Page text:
Quentin Tarantino has left his mark on cinema. He’s done crime sagas (Reservoir Dogs, Pulp Fiction, Jackie Brown), paid homage to Hong Kong cinema (Kill Bill), a car chase thriller (Death Proof) and offered his own take on World War Two (Inglorious Basterds). And now he makes his version of one of the long time staples of Hollywood, the Western. Django Unchained is a loving ode to the spaghetti Westerns of the 60s, with shades of Sergio Leone and Sam Peckinpah accompanied by an Enno Morricone score, with a dash of Mel Brooks’ satire Blazing Saddles thrown in for good measure. The movie is by turns very funny and very violent, including a brutal fight scene and another where dogs tear a man apart. And Tarantino makes it all work.
The story is fairly straightforward. A German bounty hunter, Dr. King Schultz (Christoph Waltz, giving the director another star turn and well deserving of his Oscar win) frees a slave named Django (a terrific Jamie Foxx) to help him find three brothers wanted for murder. These brothers and Django had crossed paths before, when he and his wife, Broomhilda von Schaft (Kerry Washington) were on the run from their owner (Bruce Dern, in a nice cameo appearance). Django aids Schultz in acquiring the bounty, leading to a confrontation with a plantation owner named Big Daddy (Don Johnson) and a hooded posse who can’t quite see out of the masks (one of the film’s more comedic moments). The pair escape the posse in dramatic fashion, and Schultz notes that his new companion has a natural knack for the business as well as handling a gun. He agrees to help Django find his wife, who, it turns out, has been sold to a sadistic plantation owner in Mississippi named Calvin Candie (Leonardo DiCaprio, playing the bad guy with relish). The pair infiltrate the plantation under the guise of slave owners wanting to get into Mandingo fighting, along the way incurring the ire of one of Candie’s hired hands (Justified’s Walter Goggins) and the suspicion of long term slave/caretaker Stephen (Samuel L. Jackson). Naturally things go wrong in spectacular fashion leading to an explosive finale.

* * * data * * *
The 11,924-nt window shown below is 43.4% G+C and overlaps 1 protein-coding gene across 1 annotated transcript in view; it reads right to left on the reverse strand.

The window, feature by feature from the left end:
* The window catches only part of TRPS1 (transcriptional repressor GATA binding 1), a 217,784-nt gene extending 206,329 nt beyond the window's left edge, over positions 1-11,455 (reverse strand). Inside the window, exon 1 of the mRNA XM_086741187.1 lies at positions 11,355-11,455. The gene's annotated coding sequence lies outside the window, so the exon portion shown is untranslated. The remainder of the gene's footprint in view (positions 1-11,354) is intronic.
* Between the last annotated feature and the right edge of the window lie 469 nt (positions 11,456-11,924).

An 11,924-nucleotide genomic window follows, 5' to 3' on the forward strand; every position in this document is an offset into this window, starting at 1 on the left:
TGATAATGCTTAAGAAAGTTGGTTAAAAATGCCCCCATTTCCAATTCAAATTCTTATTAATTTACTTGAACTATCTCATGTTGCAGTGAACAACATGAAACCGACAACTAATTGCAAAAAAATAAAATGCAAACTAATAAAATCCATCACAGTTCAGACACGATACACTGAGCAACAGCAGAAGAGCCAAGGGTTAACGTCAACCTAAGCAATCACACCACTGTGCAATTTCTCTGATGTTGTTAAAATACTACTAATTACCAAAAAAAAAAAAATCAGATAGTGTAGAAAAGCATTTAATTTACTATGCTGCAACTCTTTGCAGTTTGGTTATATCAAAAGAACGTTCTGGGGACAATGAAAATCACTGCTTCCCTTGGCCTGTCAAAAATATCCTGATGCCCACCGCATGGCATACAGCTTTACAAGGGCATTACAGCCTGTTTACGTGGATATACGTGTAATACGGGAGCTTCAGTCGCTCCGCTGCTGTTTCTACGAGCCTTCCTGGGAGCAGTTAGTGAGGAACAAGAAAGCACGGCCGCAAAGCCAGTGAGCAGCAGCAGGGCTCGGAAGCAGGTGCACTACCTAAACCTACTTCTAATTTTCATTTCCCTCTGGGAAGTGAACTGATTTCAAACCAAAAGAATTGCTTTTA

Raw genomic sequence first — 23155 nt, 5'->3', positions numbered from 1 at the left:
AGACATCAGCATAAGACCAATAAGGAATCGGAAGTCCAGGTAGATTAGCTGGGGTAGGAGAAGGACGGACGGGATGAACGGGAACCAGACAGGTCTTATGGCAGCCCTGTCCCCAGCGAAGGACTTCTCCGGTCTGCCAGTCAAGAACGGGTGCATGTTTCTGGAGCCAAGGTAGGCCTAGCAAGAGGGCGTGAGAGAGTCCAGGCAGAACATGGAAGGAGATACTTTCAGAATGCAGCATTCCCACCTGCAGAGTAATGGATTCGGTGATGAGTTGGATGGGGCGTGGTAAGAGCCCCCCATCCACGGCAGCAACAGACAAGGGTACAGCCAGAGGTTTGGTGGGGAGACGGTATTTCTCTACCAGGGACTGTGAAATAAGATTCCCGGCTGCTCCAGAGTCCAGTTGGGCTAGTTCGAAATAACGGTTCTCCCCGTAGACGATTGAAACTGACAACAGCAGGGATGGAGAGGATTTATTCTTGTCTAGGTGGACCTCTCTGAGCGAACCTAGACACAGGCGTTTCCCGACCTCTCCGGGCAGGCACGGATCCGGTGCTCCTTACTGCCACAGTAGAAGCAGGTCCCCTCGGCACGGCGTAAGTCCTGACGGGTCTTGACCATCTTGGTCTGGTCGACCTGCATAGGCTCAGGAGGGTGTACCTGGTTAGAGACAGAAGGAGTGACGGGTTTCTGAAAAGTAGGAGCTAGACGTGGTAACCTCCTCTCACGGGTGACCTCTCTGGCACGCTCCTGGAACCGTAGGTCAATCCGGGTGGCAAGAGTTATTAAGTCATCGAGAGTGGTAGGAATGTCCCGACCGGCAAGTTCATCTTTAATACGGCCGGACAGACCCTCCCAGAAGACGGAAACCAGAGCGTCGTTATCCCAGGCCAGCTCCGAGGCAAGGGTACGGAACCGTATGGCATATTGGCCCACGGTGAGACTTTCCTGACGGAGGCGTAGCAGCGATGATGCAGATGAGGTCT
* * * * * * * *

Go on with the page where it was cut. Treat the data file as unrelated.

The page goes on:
The movie is shot beautifully, with stunning vistas of snow covered mountains and forests along with the sprawling plantations and dusty towns. Equally well framed are the action sequences, from the sight of blood being sprayed across a patch of white flowers to a wild and bloody gunfight that would have been at home in any Peckinpah film (The Wild Bunch came immediately to mind). Tarantino’s trademark humor pervades throughout and never misses. Also pervading throughout the film is Tarantino’s choice of music that makes up the movie’s soundtrack. A mix of traditional Western themes, pop music, rap, and classical, the soundtrack always provides an appropriate background to the scenes on the screen.
With a great cast giving excellent performances, a stunning mix of comedy and action, and a fantastic soundtrack, Django Unchained is a film worthy of your attention. It was easily on of 2012’s best films, and a must own if you’re a Tarantino fan or a fan of the genre. Don’t miss this one.
Django Unchained is now available on DVD and Blu-ray.
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